The dream of global communication at terabit speeds appears to have moved closer to reality. Researchers at The Pennsylvania State University (Penn State; University Park, PA) have developed signal-processing technology for free-space optics intended for communication through 8 to 10 km of cumulus clouds, all the while retaining fiber-optic signal quality.
“Radio-frequency communications are generally reliable and well understood, but cannot support emerging data-rate needs unless they use a large portion of the radio spectrum,” said Mohsen Kavehrad, the W. L. Weiss professor of electrical engineering and director, Penn State Center for Information and Communications Technology Research. “The Air Force, which is funding this project through the Defense Advanced Research Projects Agency (DARPA; Arlington, VA), would like us to deliver close to three gigabytes per second of data over a distance of six to eight miles through the atmosphere.”
The potential for achieving such data rates with free-space optics has been traditionally limited by atmospheric clouds, fog, dust, dirt, water vapor, and gases that potentially disperse optical beams, thereby causing so-called “intersymbol interference,” in which each symbol within an optically transmitted message gets spread over many pulses and arrives at the receiver in numerous distorted fragments, somewhat like echoes in a canyon. Kavehrad and Sangwoo Lee, a graduate student in electrical engineering, presented an electronic signal-processing solution to this problem at the IEEE Military Communications Conference, held in Washington, D.C., last October.
“In the past, laser-communication systems have been designed to depend on optical signal processing and optical apparatus,” Kavehrad said. “We can make an optical equalizer on paper now, but have no clue as to when it might actually be possible to make a physical one. So we coupled state-of-the-art digital signal-processing methods to a wireless laser-communications system to obtain a reliable, high-capacity optical link through the clouds. If you don’t limit yourself religiously to the words ‘all-optical’ and consider electro-optical as well, there is a lot that can be accomplished.”
The Penn State approach uses proven signal-processing technology and off-the-shelf equipment. The basic algorithm, maximum likelihood sequence detection (MLSD), dates back to the 1950s and, in principle, offers the most accurate results. Instead of detecting symbols one at a time on arrival, MLSD involves writing the length of a communication channel into memory and then processing the entire sequence.
“When you are detecting one symbol at a time, overlap in adjacent symbols is considered the enemy,” Kavehrad said. “Overlap becomes useful if you wait, however, because MLSD can reconstruct more-accurate symbols by simultaneously using all of the information stretched over numerous adjacent pulses.”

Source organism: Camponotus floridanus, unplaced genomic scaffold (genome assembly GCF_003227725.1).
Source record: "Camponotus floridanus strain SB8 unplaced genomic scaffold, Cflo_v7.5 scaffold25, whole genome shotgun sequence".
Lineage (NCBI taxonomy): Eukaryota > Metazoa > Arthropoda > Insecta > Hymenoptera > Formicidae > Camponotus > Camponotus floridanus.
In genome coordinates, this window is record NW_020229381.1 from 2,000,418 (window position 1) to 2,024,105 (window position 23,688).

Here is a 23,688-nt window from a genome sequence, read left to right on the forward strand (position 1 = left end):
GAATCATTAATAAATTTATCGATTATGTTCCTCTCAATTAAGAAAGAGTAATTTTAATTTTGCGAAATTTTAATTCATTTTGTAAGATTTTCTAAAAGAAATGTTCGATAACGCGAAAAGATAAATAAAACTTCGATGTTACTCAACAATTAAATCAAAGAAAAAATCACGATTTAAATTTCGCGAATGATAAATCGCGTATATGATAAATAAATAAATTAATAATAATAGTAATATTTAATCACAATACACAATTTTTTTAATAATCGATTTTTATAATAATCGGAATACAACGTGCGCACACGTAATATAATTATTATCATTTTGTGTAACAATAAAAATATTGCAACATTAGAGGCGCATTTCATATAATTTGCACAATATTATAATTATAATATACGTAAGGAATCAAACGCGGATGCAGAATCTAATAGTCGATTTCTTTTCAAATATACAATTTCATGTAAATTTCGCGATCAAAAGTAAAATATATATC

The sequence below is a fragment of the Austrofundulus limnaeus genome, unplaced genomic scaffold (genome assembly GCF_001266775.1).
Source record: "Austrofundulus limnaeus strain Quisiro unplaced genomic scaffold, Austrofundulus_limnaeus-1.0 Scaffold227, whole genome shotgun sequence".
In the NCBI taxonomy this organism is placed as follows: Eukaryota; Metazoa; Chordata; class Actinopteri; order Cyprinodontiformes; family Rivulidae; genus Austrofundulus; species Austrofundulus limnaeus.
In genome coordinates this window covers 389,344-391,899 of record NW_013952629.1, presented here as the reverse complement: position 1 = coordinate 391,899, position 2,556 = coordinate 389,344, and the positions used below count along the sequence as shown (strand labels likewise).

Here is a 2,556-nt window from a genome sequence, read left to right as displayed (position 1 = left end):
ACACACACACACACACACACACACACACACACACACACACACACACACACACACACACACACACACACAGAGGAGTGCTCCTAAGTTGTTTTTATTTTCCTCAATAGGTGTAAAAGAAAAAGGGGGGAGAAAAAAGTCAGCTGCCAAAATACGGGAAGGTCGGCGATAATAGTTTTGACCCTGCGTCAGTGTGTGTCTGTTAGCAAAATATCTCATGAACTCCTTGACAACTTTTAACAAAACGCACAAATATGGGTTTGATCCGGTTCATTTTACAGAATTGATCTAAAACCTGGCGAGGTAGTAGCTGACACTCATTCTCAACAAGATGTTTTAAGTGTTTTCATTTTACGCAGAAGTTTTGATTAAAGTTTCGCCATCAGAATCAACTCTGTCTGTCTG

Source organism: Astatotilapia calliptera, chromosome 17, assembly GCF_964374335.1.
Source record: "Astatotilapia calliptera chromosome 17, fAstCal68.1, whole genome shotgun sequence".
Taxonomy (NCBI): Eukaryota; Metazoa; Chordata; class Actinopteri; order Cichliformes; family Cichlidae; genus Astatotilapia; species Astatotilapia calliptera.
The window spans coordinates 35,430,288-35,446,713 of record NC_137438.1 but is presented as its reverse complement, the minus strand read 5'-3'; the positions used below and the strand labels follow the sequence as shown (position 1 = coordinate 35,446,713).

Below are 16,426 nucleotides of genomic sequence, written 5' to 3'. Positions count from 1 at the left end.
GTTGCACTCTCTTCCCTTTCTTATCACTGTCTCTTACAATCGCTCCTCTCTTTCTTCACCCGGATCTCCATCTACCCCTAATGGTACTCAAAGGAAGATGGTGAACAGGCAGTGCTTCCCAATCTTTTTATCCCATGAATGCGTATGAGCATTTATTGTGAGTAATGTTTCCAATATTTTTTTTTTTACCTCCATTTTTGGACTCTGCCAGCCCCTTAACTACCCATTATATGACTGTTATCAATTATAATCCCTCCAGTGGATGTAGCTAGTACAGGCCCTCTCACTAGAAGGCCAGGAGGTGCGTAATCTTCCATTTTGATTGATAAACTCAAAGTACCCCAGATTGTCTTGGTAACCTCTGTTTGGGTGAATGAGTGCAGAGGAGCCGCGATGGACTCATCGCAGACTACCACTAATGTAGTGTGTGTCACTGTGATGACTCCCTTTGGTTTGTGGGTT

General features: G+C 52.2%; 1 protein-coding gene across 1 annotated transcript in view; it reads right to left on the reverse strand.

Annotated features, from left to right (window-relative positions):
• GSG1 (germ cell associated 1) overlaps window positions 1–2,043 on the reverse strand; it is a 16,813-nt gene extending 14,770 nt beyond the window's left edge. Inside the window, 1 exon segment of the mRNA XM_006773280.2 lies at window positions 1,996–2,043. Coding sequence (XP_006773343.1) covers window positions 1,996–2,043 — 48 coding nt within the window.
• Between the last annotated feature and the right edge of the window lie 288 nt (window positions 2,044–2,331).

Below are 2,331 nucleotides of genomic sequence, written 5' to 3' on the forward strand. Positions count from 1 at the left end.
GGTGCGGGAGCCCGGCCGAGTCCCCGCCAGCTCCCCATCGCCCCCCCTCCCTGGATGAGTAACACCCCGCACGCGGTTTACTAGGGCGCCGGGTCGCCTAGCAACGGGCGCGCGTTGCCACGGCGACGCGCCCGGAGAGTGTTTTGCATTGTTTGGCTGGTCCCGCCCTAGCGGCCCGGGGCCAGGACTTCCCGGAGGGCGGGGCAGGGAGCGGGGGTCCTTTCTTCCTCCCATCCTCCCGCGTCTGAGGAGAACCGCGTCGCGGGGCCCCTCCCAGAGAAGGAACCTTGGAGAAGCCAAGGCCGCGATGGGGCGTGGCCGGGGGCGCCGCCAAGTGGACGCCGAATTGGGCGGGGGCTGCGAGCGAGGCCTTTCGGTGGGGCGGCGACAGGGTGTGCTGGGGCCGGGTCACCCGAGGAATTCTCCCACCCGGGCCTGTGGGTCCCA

The number of calculations quickly becomes unwieldy, even with modern computing technology, because multigigabit data rates yield nanosecond-wide symbols. And in any channel where there is dispersion, even in fiber, the symbols are stretched over many pulses. So the trick is to artificially shorten the channel. “Instead of 150 symbols, you may only store 15 symbols upon which to do the estimate,” Kavehrad said. “It’s not quite as exact, but it makes an unrealizable problem realizable.”
In laboratory simulations of the technique Kavehrad’s team has achieved bit-error rates between 10-9 and 10-12. The technique won’t work through, for example, ground-fog distances of 200 km. But 8 to 10 km through cumulus-cloud layers should be plenty for the air-to-ground needs of the U.S. Air Force, he said. Among cloud types, cumulus presents the largest optical-thickness values(scattering coefficient multiplied by the distance to be traveled), because they occupy the lowest altitudes and therefore include atmospheric dirt in addition to water droplets.
Optical-signal dispersion in 8 to 10 km of cumulus clouds falls within the Mie regime, in which scattering tends to be longitudinally directed along the line of beam travel. Larger optical paths are associated with Rayleigh scattering, which is omnidirectional and much more computationally intensive.
Currently, DARPA is funding implementation and technology-maturation phases of the project in parallel. Lockheed Martin (Akron, OH) is building a link, for the implementation phase, across 54 miles of New Mexico desert (not through cloud cover). Researchers at Penn State and at Teledyne Scientific and Imaging (Thousand Oaks, CA) are developing air-to-ground systems that will actually communicate through clouds. A U.S. Army project involves communicating to and from a tank through the oil-fog and smoke emitted from the tank’s smoke generator.
Because the Penn State approach provides fiber-optic-quality signals, it also offers a potential alternative for extending fiber-optic systems to rural areas without laying cable and may eventually expand the Internet in a third dimension, allowing airplane passengers a clear, continuous signal, according to Kavehrad. The ultimate military goal, however, is the capability for terabit data speeds between Earth and airplanes and orbiting satellites.
“Global communication at terabit speeds has to have free-space optics,” Kavehrad said. “There is no other way to get terabits to a plane. You can’t run a fiber to it. It would be nice, but you can’t do it.”